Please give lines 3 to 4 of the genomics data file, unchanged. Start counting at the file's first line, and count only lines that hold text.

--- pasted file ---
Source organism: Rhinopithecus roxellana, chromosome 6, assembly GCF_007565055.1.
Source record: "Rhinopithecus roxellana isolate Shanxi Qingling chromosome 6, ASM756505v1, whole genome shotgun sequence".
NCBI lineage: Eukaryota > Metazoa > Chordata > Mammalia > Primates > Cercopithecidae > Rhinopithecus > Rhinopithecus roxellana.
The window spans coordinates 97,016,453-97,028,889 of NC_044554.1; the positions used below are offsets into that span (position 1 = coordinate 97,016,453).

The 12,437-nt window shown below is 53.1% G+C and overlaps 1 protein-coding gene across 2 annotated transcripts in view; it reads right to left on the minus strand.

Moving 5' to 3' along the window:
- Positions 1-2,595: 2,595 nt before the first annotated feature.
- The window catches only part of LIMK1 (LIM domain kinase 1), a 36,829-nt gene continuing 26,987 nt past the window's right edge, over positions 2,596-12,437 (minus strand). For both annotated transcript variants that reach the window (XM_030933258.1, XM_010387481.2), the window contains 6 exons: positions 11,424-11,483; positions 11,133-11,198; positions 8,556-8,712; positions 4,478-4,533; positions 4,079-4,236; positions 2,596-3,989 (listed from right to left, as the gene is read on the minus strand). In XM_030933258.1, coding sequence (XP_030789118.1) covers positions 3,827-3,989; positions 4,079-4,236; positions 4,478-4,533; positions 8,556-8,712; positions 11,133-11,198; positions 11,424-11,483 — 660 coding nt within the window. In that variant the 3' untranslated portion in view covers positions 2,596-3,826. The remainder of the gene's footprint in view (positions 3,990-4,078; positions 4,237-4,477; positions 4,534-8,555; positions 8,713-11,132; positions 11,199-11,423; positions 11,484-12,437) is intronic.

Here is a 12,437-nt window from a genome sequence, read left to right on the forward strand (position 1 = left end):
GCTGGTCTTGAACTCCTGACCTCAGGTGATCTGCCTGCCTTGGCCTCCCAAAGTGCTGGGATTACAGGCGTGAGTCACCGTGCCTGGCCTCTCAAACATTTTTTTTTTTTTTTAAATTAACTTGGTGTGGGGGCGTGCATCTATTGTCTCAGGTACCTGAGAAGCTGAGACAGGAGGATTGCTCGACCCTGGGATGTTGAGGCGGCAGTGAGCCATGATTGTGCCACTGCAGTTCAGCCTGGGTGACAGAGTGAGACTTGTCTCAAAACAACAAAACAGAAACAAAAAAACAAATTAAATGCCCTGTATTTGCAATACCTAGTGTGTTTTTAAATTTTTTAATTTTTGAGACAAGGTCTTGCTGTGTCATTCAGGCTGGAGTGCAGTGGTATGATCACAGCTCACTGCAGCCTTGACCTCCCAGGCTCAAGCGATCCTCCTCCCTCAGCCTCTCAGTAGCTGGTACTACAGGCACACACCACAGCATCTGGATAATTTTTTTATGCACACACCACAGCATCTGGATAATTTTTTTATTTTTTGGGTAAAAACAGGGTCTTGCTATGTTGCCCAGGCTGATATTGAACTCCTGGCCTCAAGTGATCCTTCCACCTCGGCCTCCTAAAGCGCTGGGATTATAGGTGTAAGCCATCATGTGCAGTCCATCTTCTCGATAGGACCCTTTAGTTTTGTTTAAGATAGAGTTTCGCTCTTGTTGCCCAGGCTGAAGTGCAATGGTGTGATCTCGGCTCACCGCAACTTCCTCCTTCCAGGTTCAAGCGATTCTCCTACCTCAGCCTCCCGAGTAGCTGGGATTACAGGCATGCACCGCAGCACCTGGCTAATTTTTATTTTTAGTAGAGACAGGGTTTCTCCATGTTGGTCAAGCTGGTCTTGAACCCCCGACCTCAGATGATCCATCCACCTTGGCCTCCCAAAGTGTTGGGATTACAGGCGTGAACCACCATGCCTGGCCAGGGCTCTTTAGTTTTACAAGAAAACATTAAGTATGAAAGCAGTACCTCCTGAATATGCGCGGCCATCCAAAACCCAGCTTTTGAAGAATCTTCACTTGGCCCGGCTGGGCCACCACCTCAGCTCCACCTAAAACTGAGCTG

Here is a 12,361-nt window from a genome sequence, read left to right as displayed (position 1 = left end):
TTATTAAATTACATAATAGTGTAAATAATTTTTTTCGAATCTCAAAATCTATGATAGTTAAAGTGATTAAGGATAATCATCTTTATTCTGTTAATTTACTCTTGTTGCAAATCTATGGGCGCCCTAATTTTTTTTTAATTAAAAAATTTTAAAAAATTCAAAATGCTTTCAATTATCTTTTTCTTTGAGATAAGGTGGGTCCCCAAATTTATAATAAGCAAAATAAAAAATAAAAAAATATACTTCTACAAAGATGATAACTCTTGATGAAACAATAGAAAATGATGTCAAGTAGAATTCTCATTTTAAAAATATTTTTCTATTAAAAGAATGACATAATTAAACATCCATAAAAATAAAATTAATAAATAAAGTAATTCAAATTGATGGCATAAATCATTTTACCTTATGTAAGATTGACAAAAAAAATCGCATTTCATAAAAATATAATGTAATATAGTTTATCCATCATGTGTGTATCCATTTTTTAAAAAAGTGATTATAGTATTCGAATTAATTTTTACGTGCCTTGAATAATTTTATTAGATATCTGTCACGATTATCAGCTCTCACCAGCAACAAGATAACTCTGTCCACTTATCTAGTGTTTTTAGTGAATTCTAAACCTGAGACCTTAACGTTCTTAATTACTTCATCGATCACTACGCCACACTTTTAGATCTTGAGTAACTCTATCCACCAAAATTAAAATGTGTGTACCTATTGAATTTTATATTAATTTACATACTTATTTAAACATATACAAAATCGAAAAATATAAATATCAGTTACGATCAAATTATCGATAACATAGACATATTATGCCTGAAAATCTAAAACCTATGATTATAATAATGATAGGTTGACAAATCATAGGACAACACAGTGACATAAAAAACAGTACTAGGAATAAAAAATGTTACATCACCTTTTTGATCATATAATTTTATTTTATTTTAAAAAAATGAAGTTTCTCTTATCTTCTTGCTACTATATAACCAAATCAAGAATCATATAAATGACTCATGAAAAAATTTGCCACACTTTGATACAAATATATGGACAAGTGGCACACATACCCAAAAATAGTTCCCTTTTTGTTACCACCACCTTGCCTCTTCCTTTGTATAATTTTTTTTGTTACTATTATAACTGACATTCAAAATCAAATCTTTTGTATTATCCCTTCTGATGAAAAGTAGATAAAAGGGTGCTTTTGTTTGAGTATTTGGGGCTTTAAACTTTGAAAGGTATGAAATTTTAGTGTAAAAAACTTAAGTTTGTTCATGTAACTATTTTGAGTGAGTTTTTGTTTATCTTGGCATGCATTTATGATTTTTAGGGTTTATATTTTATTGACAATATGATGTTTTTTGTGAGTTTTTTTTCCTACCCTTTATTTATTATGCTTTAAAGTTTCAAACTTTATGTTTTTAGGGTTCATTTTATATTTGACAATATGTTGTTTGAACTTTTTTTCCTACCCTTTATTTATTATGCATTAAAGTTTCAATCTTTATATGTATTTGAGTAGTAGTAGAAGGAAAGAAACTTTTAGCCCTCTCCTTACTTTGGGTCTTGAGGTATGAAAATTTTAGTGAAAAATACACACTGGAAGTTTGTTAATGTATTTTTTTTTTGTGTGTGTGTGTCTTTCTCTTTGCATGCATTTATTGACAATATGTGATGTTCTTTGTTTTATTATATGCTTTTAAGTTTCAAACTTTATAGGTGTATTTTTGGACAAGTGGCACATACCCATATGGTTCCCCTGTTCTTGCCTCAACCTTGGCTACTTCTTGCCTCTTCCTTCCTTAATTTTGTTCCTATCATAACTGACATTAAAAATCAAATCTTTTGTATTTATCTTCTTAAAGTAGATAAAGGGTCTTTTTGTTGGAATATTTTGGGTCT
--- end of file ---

NCBI lineage: Eukaryota > Metazoa > Chordata > Mammalia > Primates > Cercopithecidae > Rhinopithecus > Rhinopithecus roxellana.
The window spans coordinates 97,016,453-97,028,889 of NC_044554.1; the positions used below are offsets into that span (position 1 = coordinate 97,016,453).